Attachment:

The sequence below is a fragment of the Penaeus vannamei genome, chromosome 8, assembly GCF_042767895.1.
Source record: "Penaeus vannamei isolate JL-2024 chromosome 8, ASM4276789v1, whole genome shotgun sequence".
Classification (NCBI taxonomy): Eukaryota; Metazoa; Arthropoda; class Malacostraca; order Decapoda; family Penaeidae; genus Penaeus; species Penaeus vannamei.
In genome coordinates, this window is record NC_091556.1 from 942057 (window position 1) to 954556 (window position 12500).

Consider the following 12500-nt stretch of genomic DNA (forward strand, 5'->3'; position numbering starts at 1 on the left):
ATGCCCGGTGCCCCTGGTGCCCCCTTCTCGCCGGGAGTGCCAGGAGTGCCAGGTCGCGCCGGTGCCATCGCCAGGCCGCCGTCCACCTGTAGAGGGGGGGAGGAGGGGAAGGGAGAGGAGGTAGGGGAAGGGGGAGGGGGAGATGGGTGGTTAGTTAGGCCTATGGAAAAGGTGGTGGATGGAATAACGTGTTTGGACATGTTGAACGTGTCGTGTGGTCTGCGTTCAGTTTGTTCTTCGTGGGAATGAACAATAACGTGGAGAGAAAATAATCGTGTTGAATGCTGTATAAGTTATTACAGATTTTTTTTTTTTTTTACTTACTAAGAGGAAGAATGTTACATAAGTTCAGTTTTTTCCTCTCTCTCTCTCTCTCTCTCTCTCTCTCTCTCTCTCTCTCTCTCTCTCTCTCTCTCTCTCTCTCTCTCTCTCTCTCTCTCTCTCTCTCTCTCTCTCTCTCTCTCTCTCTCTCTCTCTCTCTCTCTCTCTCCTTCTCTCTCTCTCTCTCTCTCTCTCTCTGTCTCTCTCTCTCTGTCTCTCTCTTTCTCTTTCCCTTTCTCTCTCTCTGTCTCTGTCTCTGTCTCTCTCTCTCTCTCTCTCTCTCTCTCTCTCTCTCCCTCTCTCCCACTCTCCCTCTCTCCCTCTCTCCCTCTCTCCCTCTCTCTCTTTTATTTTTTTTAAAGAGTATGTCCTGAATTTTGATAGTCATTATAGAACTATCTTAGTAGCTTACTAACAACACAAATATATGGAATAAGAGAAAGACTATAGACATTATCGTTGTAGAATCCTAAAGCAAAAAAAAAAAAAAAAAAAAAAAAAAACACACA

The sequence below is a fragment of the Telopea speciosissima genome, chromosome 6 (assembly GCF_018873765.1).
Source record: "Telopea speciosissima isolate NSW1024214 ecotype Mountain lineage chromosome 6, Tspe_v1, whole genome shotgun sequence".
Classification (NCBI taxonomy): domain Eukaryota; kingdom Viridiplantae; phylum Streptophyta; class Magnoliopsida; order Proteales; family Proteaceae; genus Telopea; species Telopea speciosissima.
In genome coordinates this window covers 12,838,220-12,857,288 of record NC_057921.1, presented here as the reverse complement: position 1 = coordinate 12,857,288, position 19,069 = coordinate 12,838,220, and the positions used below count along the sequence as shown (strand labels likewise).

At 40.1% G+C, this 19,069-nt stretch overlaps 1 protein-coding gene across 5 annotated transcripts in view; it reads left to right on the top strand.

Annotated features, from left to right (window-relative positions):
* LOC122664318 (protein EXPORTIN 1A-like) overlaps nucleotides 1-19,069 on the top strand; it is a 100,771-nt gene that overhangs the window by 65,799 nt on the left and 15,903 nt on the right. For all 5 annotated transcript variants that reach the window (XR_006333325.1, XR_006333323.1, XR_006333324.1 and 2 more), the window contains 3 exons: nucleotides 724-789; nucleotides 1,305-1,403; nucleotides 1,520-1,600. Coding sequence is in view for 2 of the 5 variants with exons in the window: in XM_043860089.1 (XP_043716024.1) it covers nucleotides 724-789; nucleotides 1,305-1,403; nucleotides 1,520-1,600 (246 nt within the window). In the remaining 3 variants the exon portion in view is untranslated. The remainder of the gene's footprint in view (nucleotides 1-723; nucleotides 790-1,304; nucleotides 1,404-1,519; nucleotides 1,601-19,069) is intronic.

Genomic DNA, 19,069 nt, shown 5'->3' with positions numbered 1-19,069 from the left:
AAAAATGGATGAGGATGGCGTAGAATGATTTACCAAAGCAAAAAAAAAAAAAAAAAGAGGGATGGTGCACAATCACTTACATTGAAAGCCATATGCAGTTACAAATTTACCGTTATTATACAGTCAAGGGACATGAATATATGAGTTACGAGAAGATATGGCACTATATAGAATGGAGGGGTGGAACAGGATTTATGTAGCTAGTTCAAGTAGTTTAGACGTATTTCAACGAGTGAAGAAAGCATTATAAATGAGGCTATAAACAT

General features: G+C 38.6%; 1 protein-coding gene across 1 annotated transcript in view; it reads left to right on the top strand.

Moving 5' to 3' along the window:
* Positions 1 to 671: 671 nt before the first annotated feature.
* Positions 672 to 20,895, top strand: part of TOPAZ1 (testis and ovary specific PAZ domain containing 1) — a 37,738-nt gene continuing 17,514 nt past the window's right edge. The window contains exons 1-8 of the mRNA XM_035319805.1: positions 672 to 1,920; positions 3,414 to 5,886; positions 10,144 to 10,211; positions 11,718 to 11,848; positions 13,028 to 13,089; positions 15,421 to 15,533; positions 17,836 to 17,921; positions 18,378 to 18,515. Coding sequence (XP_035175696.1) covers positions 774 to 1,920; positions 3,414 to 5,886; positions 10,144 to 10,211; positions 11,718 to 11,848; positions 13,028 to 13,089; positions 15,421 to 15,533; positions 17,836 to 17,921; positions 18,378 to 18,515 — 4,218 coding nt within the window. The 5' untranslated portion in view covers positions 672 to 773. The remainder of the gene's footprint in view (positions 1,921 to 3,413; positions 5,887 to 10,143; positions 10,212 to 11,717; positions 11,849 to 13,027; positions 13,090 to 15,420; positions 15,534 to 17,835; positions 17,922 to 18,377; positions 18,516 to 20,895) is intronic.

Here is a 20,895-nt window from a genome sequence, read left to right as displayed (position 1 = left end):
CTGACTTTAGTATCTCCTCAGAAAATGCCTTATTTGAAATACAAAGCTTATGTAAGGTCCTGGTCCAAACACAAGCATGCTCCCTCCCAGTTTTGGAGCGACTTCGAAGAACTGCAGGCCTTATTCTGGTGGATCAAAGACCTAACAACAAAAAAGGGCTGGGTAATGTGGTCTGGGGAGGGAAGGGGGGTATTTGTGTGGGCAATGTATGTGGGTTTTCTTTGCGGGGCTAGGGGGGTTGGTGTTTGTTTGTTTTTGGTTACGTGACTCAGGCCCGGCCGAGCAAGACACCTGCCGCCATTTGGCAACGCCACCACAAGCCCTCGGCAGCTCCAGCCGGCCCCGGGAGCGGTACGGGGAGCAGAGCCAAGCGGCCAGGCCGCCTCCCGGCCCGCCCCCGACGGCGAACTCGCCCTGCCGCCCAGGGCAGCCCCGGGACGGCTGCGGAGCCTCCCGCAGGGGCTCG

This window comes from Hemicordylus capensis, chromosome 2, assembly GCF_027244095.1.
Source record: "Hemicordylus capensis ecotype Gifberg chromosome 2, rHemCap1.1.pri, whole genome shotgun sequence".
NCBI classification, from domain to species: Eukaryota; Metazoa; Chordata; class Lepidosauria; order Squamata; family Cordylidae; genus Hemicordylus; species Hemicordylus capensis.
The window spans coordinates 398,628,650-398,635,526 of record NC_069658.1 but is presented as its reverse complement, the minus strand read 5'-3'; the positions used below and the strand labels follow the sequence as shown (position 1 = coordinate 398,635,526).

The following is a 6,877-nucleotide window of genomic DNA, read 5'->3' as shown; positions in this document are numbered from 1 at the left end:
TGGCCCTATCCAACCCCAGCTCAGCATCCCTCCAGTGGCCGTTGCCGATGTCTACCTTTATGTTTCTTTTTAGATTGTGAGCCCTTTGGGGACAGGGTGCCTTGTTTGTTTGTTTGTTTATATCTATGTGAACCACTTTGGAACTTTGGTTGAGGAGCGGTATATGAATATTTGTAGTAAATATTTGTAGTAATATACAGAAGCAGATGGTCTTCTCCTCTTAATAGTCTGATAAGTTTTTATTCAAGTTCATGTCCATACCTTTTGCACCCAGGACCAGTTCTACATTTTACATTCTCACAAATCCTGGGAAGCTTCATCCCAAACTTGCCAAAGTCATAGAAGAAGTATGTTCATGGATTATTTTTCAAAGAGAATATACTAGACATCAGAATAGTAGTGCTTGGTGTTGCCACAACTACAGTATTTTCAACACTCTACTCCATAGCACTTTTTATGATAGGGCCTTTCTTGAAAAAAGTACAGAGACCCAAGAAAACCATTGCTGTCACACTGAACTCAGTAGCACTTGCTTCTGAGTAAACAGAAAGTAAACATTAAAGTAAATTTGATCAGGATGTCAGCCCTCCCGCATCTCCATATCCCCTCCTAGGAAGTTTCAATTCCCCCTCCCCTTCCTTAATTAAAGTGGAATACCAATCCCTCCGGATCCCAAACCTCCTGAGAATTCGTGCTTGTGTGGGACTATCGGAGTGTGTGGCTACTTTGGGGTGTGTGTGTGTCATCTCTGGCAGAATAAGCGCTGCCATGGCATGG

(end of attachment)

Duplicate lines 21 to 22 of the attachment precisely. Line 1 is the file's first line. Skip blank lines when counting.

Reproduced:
CTGACTTTAGTATCTCCTCAGAAAATGCCTTATTTGAAATACAAAGCTTATGTAAGGTCCTGGTCCAAACACAAGCATGCTCCCTCCCAGTTTTGGAGCGACTTCGAAGAACTGCAGGCCTTATTCTGGTGGATCAAAGACCTAACAACAAAAAAGGGCTGGGTAATGTGGTCTGGGGAGGGAAGGGGGGTATTTGTGTGGGCAATGTATGTGGGTTTTCTTTGCGGGGCTAGGGGGGTTGGTGTTTGTTTGTTTTTGGTTACGTGACTCAGGCCCGGCCGAGCAAGACACCTGCCGCCATTTGGCAACGCCACCACAAGCCCTCGGCAGCTCCAGCCGGCCCCGGGAGCGGTACGGGGAGCAGAGCCAAGCGGCCAGGCCGCCTCCCGGCCCGCCCCCGACGGCGAACTCGCCCTGCCGCCCAGGGCAGCCCCGGGACGGCTGCGGAGCCTCCCGCAGGGGCTCG

This window comes from Hemicordylus capensis, chromosome 2, assembly GCF_027244095.1.